Bajakian: Season shutdown blessing in disguise for NU offense
Pat Fitzgerald’s word of 2020: fluid.
Spring football was shut down after eight practices when student-athletes were sent home back in March due to the emerging threat of COVID-19, and Northwestern had only just begun to ramp-up into camp when the Big Ten announced the decision to postpone the football season in August.
The stop-and-start nature of the offseason had the potential to challenge the installation and development of the Wildcats’ new offense under Offensive Coordinator Mike Bajakian. But with less than 10 days until Northwestern finally hits the field, Bajakian and the rest of the offensive unit believe they are further ahead than anticipated. For that, they credit the Zoom meetings done from home following the partial spring practice.
“From an installation standpoint, we were able to reinstall everything. It was actually a blessing in disguise because we could hit it again for a second time and we had video evidence of us executing and exactly where we would need to improve and what we would need to work on,” Bajakian said. “Having that video evidence for reinstalling it a second time in great detail, we had nothing but time so we were able to go into greater detail, frankly, than I ever have before.”
“This stuff is second nature right now,” senior WR Riley Lees said. “I feel like this is my fifth year running this offense, basically.”
NCAA rules allowed teams to spend up to eight hours per week doing virtual meetings while teams were home in the spring. Bajakian said the team “took full advantage” of those hours to learn the offense remotely so they were as prepared as possible when finally able to take the field. Graduate transfer QB Peyton Ramsey, who wasn’t with the team for in-person spring practice while finishing his degree at Indiana, also took extra time to ensure he was building chemistry with his new teammates.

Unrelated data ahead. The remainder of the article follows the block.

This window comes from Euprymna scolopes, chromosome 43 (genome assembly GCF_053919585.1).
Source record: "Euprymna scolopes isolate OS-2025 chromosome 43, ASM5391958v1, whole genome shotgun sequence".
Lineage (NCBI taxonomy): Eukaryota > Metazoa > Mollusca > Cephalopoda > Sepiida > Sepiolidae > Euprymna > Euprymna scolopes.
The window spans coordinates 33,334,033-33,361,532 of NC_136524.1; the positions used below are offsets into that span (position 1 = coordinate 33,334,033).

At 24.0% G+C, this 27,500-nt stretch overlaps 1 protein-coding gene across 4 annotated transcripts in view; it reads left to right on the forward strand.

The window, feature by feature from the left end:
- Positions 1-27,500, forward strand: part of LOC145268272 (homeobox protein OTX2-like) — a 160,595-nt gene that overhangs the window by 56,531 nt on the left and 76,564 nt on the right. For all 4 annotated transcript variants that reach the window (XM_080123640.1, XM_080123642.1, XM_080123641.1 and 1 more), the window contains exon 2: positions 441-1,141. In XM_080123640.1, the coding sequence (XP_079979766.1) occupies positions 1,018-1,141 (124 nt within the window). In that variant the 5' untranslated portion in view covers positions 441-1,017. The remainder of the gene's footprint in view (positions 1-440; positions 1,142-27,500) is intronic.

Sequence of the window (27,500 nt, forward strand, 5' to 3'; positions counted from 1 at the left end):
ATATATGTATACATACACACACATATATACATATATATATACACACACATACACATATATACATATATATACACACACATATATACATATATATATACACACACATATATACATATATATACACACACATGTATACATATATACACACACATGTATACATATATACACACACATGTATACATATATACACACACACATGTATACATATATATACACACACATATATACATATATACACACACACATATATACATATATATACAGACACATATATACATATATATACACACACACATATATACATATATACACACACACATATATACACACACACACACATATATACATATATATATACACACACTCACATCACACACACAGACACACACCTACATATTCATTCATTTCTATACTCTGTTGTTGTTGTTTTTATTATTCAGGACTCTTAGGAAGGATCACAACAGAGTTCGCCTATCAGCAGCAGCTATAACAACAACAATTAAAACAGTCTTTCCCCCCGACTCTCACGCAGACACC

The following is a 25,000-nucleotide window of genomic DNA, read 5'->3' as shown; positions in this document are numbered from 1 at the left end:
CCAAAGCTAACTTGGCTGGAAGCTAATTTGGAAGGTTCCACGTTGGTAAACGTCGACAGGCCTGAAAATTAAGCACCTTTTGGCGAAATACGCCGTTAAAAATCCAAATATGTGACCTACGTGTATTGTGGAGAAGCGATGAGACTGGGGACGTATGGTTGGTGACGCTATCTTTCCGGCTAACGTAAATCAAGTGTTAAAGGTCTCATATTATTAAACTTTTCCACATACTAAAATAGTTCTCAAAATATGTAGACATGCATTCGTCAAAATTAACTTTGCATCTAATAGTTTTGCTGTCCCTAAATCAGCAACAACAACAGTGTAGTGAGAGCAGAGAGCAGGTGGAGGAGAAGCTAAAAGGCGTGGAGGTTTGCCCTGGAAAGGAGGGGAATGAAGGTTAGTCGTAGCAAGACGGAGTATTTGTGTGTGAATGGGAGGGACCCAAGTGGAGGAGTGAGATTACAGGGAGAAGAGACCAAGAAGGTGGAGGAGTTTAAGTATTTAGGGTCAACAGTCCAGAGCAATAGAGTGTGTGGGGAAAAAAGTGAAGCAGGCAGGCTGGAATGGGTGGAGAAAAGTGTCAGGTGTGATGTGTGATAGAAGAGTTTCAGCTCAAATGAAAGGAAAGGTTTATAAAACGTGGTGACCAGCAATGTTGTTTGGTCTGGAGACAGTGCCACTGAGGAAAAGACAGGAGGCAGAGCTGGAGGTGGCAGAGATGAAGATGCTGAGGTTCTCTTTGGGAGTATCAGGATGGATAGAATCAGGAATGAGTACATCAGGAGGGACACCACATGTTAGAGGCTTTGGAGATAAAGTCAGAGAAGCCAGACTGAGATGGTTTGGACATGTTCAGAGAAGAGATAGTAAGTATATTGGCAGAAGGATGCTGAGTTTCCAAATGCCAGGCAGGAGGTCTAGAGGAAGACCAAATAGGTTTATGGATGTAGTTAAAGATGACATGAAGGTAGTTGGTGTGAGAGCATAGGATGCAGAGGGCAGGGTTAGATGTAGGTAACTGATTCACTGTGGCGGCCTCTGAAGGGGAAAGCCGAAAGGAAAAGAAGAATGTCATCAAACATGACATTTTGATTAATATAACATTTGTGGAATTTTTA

“I reached out to everybody on the offense, got to know those guys, let them know me,” Ramsey said.
By the time the season was originally postponed in August, knowledge of the new offense (particularly in the quarterback room) was to Bajakian’s liking. So the 36 days from initial postponement to reinstatement were spent with a different focus: getting back to basics.
“I had a conversation with Coach Jake the day the season was canceled and he said ‘you know what man, this is a great opportunity for us to really refine our fundamentals,’ and that’s what we went and started working on,” junior QB Andrew Marty said.
“We were able to dive into greater detail as it relates to technique and mechanics than frankly I ever have before in that realm,” Bajakian said.
The time, Bajakian said, was particularly valuable because of the limited opportunities for that level of detailed work during a normal season thanks to the strict schedule of spring ball, summer workouts, camp, and the weekly routine of a season. With plenty of time and the scheme installed, Bajakian had the quarterbacks working to refine their craft.
“Literally, in practice we were throwing like I was back in a recruiting camp, just throwing man to man, right across from you,” Marty said. “There were little things like that we really got to take advantage of with that time.”
Fitzgerald was openly critical of the performance of his quarterbacks a season ago and repeatedly challenged them to improve their games. And while he has yet to name a starter for the season opener against Maryland, the skill work done in the quarterback room should position each potential starter to succeed if his number gets called.
“I made it a conversation, a two-way conversation, to hear the things that they had been taught in the past or they had learned elsewhere, focused on each individual guy and specifically what he needed to improve upon,” Bajakian said. “That was very valuable.”